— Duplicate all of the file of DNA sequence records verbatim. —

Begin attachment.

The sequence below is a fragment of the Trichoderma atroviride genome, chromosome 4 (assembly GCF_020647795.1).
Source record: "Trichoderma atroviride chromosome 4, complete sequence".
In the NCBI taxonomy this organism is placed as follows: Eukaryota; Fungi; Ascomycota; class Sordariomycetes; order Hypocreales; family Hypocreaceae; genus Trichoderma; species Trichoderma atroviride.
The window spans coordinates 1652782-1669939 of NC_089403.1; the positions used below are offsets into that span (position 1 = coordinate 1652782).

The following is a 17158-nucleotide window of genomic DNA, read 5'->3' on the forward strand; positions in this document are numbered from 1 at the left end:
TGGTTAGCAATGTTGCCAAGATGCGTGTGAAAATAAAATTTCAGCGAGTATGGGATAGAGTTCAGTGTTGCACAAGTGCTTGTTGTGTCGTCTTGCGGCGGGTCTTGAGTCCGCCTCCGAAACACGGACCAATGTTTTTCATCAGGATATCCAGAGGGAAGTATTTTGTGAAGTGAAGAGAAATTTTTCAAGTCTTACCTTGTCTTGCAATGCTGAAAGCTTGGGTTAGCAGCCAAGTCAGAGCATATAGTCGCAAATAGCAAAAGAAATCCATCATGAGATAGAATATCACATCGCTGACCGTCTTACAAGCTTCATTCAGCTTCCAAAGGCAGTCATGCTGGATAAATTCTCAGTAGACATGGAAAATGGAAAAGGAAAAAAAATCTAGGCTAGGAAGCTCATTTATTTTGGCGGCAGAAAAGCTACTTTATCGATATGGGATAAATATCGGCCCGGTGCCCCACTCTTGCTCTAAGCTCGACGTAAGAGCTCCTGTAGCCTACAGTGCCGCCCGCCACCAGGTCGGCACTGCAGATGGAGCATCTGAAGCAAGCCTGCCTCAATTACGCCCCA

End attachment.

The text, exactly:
The sequence below is a fragment of the Trichoderma atroviride genome, chromosome 4 (assembly GCF_020647795.1).
Source record: "Trichoderma atroviride chromosome 4, complete sequence".
In the NCBI taxonomy this organism is placed as follows: Eukaryota; Fungi; Ascomycota; class Sordariomycetes; order Hypocreales; family Hypocreaceae; genus Trichoderma; species Trichoderma atroviride.
The window spans coordinates 1652782-1669939 of NC_089403.1; the positions used below are offsets into that span (position 1 = coordinate 1652782).

The following is a 17158-nucleotide window of genomic DNA, read 5'->3' on the forward strand; positions in this document are numbered from 1 at the left end:
TGGTTAGCAATGTTGCCAAGATGCGTGTGAAAATAAAATTTCAGCGAGTATGGGATAGAGTTCAGTGTTGCACAAGTGCTTGTTGTGTCGTCTTGCGGCGGGTCTTGAGTCCGCCTCCGAAACACGGACCAATGTTTTTCATCAGGATATCCAGAGGGAAGTATTTTGTGAAGTGAAGAGAAATTTTTCAAGTCTTACCTTGTCTTGCAATGCTGAAAGCTTGGGTTAGCAGCCAAGTCAGAGCATATAGTCGCAAATAGCAAAAGAAATCCATCATGAGATAGAATATCACATCGCTGACCGTCTTACAAGCTTCATTCAGCTTCCAAAGGCAGTCATGCTGGATAAATTCTCAGTAGACATGGAAAATGGAAAAGGAAAAAAAATCTAGGCTAGGAAGCTCATTTATTTTGGCGGCAGAAAAGCTACTTTATCGATATGGGATAAATATCGGCCCGGTGCCCCACTCTTGCTCTAAGCTCGACGTAAGAGCTCCTGTAGCCTACAGTGCCGCCCGCCACCAGGTCGGCACTGCAGATGGAGCATCTGAAGCAAGCCTGCCTCAATTACGCCCCA